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ANSTRUTHER (locally pronounced Anster), a seaport of Fifeshire,
Scotland. It comprises the royal and police burghs of
Anstruther Easter (pop. 1190), Anstruther Wester (501) and
Kilrenny (2542), and lies 9 m. S.S.E. of St Andrews, having a
station on the North British railway company’s branch line from
Thornton Junction to St Andrews. The chief industries include
coast and deep-sea fishERIES35606-h.htm'>fisheries, shipbuilding, tanning, the making
of cod-liver oil and fish-curing. The harbour was completed in
1877 at a cost of £80,000. The two Anstruthers are divided
only by a small stream called Dreel Burn. James Melville
(1556-1614), nephew of the more celebrated reformer, Andrew
Melville, who was minister of Kilrenny, has given in his Diary
a graphic account of the arrival at Anstruther of a weatherbound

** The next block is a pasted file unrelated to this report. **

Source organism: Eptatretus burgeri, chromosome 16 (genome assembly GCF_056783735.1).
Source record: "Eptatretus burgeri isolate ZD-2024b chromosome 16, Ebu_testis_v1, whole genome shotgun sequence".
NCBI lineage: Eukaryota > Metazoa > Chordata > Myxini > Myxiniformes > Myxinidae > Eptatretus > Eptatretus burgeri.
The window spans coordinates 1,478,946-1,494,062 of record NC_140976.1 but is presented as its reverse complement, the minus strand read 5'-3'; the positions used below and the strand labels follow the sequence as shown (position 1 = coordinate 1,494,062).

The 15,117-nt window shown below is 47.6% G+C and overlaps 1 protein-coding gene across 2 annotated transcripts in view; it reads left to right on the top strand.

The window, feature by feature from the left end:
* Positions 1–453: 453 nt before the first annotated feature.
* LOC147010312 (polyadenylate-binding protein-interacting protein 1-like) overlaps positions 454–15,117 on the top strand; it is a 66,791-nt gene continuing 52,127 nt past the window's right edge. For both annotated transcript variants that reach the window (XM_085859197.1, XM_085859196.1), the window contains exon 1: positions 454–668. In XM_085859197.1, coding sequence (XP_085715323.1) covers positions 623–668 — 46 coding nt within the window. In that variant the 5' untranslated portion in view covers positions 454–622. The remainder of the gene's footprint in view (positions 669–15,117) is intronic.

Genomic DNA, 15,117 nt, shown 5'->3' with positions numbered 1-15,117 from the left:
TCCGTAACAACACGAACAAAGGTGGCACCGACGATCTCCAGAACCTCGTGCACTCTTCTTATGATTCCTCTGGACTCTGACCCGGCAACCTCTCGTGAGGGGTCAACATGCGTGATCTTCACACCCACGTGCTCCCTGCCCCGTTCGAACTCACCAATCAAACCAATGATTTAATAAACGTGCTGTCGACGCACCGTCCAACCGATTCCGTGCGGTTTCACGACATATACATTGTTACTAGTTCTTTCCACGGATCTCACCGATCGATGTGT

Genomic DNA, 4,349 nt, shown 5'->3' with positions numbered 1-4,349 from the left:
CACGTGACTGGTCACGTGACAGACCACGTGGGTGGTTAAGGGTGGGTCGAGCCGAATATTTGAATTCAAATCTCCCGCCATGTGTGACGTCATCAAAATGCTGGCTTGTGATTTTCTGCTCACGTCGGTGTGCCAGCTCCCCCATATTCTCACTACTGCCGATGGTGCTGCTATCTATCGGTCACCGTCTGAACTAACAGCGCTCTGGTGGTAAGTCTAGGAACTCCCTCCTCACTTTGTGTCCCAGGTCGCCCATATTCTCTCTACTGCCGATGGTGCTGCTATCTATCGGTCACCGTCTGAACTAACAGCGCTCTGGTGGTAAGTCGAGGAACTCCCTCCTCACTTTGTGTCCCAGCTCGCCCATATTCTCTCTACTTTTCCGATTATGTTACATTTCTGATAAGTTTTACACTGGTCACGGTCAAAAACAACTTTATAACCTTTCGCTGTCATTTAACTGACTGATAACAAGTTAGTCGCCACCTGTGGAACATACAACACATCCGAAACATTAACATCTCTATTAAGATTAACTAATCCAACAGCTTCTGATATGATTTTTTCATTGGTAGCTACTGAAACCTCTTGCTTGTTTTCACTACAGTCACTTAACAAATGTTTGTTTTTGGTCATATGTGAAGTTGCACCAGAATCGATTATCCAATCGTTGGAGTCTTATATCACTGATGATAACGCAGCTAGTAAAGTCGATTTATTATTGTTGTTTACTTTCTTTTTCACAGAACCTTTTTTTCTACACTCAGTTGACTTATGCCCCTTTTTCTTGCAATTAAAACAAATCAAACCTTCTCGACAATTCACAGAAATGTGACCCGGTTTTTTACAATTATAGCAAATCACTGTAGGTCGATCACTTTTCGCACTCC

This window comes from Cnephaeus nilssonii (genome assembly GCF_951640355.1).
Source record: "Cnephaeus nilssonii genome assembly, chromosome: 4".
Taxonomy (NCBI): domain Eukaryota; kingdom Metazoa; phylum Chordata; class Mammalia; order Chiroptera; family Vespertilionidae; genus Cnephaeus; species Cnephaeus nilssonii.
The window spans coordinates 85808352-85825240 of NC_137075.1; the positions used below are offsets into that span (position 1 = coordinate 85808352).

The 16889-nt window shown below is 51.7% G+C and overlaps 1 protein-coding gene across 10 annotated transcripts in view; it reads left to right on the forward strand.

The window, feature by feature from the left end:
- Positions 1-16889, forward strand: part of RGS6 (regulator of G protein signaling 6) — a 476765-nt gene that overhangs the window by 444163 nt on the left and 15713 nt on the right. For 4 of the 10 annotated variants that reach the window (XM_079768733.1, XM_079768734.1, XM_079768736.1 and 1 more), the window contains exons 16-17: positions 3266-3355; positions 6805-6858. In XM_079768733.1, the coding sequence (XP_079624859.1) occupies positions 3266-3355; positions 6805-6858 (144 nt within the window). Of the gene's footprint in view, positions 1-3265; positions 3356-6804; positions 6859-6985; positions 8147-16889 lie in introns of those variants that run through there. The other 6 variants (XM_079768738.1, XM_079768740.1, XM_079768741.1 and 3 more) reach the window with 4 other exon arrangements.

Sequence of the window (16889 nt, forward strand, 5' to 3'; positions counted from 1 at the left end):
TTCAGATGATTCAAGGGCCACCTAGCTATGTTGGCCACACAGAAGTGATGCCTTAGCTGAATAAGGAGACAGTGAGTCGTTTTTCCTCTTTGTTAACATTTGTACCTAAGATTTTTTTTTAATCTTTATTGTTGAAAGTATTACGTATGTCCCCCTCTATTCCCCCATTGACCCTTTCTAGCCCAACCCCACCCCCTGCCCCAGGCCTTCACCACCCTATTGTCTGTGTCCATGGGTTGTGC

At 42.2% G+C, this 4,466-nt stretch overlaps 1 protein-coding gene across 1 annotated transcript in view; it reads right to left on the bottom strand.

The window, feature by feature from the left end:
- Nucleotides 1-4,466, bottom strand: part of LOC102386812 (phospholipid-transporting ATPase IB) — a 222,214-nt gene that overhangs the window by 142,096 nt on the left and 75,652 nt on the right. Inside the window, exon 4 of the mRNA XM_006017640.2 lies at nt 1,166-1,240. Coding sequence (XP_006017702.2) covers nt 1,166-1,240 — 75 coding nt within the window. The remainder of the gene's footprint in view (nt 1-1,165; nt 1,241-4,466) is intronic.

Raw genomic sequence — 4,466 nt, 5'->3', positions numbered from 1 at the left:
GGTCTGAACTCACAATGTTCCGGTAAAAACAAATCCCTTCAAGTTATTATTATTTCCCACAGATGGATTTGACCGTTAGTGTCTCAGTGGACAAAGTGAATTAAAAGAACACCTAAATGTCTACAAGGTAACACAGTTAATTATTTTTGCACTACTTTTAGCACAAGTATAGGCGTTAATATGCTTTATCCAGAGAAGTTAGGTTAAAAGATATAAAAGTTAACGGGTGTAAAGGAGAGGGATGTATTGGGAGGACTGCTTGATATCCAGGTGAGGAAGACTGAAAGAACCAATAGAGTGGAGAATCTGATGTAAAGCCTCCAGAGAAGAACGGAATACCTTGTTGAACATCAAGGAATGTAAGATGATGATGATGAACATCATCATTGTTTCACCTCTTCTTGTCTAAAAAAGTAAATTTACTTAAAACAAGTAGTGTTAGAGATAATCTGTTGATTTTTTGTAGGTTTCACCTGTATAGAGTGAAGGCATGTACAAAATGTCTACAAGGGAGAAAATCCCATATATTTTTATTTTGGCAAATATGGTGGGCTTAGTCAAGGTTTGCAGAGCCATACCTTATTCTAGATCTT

ship of the Armada, and the tradition of the intermixture
of Spanish and Fifeshire blood still prevails in the district.
Anstruther Fair36735-h.htm'>Fair supplied William Tennant (1784-1848), who
was born and buried in the town, with the subject of his poem
of “Anster Fair36735-h.htm'>Fair.” Sir James Lumsden, a soldier of fortune
under Gustavus Adolphus, who distinguished himself in the
Thirty Years’ War, was born in the parish of Kilrenny about
1598. David Martin (1737-1798), the painter and engraver;
Thomas Chalmers (1780-1847), the great divine; and John
Goodsir (1814-1867), the anatomist, were natives of Anstruther.
Little more than a mile to the west lies the royal and police
burgh of Pittenweem (Gaelic, “the hollow of the cave”), a
quaint old fishing town (pop. 1863), with the remains of a priory.
About 2 m. still farther westwards is the fishing town of St
Monans or Abercromby (pop. 1898), with a fine old Gothic church,
picturesquely perched on the rocky shore. These fisher towns
on the eastern and south-eastern coasts of Fifeshire furnish
artists with endless subjects. Archibald Constable (1774-1827),
Sir Walter Scott’s publisher, was born in the parish of Carnbee,
about 3 m. to the north of Pittenweem. The two Anstruthers,
Kilrenny and Pittenweem unite with St Andrews, Cupar and
Crail, in sending one member to parliament.
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